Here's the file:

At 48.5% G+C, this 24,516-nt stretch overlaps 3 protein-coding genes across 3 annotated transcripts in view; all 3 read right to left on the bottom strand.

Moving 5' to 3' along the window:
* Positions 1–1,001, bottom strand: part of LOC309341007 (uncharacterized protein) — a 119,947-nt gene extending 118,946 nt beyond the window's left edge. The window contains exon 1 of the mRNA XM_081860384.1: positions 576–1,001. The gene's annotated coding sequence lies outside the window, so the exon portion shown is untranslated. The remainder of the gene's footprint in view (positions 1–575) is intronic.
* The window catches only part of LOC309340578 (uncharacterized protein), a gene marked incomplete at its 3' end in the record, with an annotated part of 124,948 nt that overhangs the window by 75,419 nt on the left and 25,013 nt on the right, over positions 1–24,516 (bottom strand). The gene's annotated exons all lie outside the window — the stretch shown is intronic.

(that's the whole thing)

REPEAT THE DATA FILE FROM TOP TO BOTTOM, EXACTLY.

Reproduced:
At 48.5% G+C, this 24,516-nt stretch overlaps 3 protein-coding genes across 3 annotated transcripts in view; all 3 read right to left on the bottom strand.

Moving 5' to 3' along the window:
* Positions 1–1,001, bottom strand: part of LOC309341007 (uncharacterized protein) — a 119,947-nt gene extending 118,946 nt beyond the window's left edge. The window contains exon 1 of the mRNA XM_081860384.1: positions 576–1,001. The gene's annotated coding sequence lies outside the window, so the exon portion shown is untranslated. The remainder of the gene's footprint in view (positions 1–575) is intronic.
* The window catches only part of LOC309340578 (uncharacterized protein), a gene marked incomplete at its 3' end in the record, with an annotated part of 124,948 nt that overhangs the window by 75,419 nt on the left and 25,013 nt on the right, over positions 1–24,516 (bottom strand). The gene's annotated exons all lie outside the window — the stretch shown is intronic.